Problems like global warming, pest management, population increases and soil erosion will likely be manageable in the next 50 years, said Regents’ Professor Vernon Ruttan on Monday. But he cautioned that as agricultural research becomes more privatized, the industry will suffer from the lack of information-sharing between public and private institutions.
Ruttan gave his predictions for the next 50 years of agriculture in a speech, “The Transition to Agricultural Sustainability,” to a group of about 40 students and faculty in Borlaug Hall.
Drawing on experience accumulated in agriculture since the 1950s while working for the International Rice Research Institute, Ruttan was able to compare his predictions from the 1950s to those he is making now.
In the 1950s the question was how agriculture was going to feed a 20 percent population increase in the next 10 years.
Ruttan said his answer at that time was: “Irrigation, fertilizer, pest-pathogen management and new plants that could respond to management.”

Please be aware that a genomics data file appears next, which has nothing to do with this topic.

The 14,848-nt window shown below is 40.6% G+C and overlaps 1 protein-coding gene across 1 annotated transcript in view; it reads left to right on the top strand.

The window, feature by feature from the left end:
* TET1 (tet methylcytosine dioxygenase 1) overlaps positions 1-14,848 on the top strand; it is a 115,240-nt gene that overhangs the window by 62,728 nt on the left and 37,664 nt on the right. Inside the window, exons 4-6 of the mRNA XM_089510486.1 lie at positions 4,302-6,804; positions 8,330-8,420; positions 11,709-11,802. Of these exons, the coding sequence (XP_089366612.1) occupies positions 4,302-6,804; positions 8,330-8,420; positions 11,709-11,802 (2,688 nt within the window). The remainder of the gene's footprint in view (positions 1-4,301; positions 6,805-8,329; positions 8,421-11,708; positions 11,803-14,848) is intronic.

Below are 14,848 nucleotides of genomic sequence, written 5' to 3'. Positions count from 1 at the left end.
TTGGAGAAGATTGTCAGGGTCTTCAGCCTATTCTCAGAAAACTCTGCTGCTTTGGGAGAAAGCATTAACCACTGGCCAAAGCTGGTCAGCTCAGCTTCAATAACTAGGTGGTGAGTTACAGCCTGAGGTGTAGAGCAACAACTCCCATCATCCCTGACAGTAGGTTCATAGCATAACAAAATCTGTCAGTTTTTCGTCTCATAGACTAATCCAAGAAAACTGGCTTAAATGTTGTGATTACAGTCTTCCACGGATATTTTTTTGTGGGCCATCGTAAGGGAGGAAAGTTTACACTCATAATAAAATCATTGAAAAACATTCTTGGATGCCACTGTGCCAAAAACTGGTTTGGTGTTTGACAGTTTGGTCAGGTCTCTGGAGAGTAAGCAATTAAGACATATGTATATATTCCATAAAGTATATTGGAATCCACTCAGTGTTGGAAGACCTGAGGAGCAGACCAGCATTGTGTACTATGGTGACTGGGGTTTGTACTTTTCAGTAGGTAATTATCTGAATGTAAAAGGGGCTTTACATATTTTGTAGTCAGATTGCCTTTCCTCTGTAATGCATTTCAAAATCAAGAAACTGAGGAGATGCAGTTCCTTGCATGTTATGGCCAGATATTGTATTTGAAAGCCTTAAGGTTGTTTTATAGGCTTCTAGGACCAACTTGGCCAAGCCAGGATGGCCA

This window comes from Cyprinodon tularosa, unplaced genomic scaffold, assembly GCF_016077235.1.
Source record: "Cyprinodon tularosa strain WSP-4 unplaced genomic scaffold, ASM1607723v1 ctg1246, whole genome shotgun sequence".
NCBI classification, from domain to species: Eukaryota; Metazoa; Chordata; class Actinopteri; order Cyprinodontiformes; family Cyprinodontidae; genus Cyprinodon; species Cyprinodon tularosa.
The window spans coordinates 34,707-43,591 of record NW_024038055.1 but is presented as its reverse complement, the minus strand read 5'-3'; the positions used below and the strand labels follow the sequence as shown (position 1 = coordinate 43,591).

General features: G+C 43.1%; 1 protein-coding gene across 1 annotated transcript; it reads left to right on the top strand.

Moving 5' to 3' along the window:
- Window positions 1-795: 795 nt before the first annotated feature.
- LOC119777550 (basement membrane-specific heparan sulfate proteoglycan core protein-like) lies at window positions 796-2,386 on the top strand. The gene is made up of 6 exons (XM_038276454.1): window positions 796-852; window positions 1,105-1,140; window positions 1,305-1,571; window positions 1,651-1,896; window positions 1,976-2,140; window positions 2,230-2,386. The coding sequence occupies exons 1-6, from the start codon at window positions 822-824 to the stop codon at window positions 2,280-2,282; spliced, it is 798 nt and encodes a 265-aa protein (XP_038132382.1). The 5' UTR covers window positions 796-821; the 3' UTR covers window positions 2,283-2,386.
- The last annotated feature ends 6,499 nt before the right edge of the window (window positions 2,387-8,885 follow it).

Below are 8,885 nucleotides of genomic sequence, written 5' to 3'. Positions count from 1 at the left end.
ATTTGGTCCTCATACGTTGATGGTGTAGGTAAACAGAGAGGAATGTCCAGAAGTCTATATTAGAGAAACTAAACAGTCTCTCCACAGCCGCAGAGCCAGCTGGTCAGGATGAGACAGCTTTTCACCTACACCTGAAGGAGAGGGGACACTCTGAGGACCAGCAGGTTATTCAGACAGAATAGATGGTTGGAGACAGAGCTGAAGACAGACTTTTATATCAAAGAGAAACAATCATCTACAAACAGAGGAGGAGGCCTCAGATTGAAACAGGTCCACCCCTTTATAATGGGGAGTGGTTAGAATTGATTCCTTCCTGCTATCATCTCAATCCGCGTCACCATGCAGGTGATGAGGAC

But now he is much less enthusiastic about his current predictions.
“Today I cannot say with certainty where the agricultural gains will come from over the next half-century,” Ruttan said.
He summarized the threats to agriculture in the next 50 years: soil erosion, water scarcity, population increases, pest control and climate change. He then showed how each could be worked on through research.
“The private sector is not interested in non-product research, which is a whole set of environmental issues,” Ruttan said. The predictions for the future of food production now are much more abstract. “Signals are not as clear as they ought to be,” he said.
Ruttan said society did not know what it wanted from science after the Cold War ended.
“Society no longer believes you can pour money into it (science) and good things will happen,” Ruttan said. “It’s a dangerous time for institutions.”
Vernon Cardwell, a professor in the Department of Agronomy and Plant Genetics, agreed with Ruttan that future work is more complicated than the questions of the 1950s.
“All the easy gains have been achieved,” Cardwell said. The sharing of public information is becoming more exclusive to the private sector. “In the past, public and private research was very open” while in the future it is going to be more difficult for students to have access to information to learn, he said.